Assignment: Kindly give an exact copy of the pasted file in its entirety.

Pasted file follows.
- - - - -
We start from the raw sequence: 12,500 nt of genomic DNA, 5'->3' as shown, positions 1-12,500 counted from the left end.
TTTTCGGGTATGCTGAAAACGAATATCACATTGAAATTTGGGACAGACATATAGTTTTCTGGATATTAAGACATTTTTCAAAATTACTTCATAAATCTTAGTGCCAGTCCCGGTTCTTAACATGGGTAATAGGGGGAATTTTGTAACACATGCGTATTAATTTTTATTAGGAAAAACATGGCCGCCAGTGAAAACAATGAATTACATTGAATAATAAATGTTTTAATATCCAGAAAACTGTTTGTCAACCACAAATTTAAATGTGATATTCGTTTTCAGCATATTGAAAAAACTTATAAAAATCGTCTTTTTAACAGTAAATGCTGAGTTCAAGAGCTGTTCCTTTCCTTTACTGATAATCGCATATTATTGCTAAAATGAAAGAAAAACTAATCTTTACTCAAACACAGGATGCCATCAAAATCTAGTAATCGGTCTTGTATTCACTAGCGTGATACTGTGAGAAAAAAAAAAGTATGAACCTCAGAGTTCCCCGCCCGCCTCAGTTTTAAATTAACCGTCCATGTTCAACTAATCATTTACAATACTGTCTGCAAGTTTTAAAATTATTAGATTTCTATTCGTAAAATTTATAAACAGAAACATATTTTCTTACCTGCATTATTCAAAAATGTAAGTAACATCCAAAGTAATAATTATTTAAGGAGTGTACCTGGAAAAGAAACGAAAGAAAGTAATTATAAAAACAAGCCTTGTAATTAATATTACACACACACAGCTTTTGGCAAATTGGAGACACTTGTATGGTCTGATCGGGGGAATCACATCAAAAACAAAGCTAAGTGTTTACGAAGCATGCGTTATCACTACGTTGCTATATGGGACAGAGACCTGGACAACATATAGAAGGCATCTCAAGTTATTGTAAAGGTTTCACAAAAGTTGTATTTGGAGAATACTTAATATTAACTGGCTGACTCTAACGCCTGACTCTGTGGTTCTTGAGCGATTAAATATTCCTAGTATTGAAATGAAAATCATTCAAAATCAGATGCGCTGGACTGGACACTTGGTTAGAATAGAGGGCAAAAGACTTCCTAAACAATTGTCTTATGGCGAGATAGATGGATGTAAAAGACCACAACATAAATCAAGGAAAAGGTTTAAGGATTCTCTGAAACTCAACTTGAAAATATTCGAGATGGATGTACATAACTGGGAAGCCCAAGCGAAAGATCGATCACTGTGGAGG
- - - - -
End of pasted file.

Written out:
We start from the raw sequence: 12,500 nt of genomic DNA, 5'->3' as shown, positions 1-12,500 counted from the left end.
TTTTCGGGTATGCTGAAAACGAATATCACATTGAAATTTGGGACAGACATATAGTTTTCTGGATATTAAGACATTTTTCAAAATTACTTCATAAATCTTAGTGCCAGTCCCGGTTCTTAACATGGGTAATAGGGGGAATTTTGTAACACATGCGTATTAATTTTTATTAGGAAAAACATGGCCGCCAGTGAAAACAATGAATTACATTGAATAATAAATGTTTTAATATCCAGAAAACTGTTTGTCAACCACAAATTTAAATGTGATATTCGTTTTCAGCATATTGAAAAAACTTATAAAAATCGTCTTTTTAACAGTAAATGCTGAGTTCAAGAGCTGTTCCTTTCCTTTACTGATAATCGCATATTATTGCTAAAATGAAAGAAAAACTAATCTTTACTCAAACACAGGATGCCATCAAAATCTAGTAATCGGTCTTGTATTCACTAGCGTGATACTGTGAGAAAAAAAAAAGTATGAACCTCAGAGTTCCCCGCCCGCCTCAGTTTTAAATTAACCGTCCATGTTCAACTAATCATTTACAATACTGTCTGCAAGTTTTAAAATTATTAGATTTCTATTCGTAAAATTTATAAACAGAAACATATTTTCTTACCTGCATTATTCAAAAATGTAAGTAACATCCAAAGTAATAATTATTTAAGGAGTGTACCTGGAAAAGAAACGAAAGAAAGTAATTATAAAAACAAGCCTTGTAATTAATATTACACACACACAGCTTTTGGCAAATTGGAGACACTTGTATGGTCTGATCGGGGGAATCACATCAAAAACAAAGCTAAGTGTTTACGAAGCATGCGTTATCACTACGTTGCTATATGGGACAGAGACCTGGACAACATATAGAAGGCATCTCAAGTTATTGTAAAGGTTTCACAAAAGTTGTATTTGGAGAATACTTAATATTAACTGGCTGACTCTAACGCCTGACTCTGTGGTTCTTGAGCGATTAAATATTCCTAGTATTGAAATGAAAATCATTCAAAATCAGATGCGCTGGACTGGACACTTGGTTAGAATAGAGGGCAAAAGACTTCCTAAACAATTGTCTTATGGCGAGATAGATGGATGTAAAAGACCACAACATAAATCAAGGAAAAGGTTTAAGGATTCTCTGAAACTCAACTTGAAAATATTCGAGATGGATGTACATAACTGGGAAGCCCAAGCGAAAGATCGATCACTGTGGAGG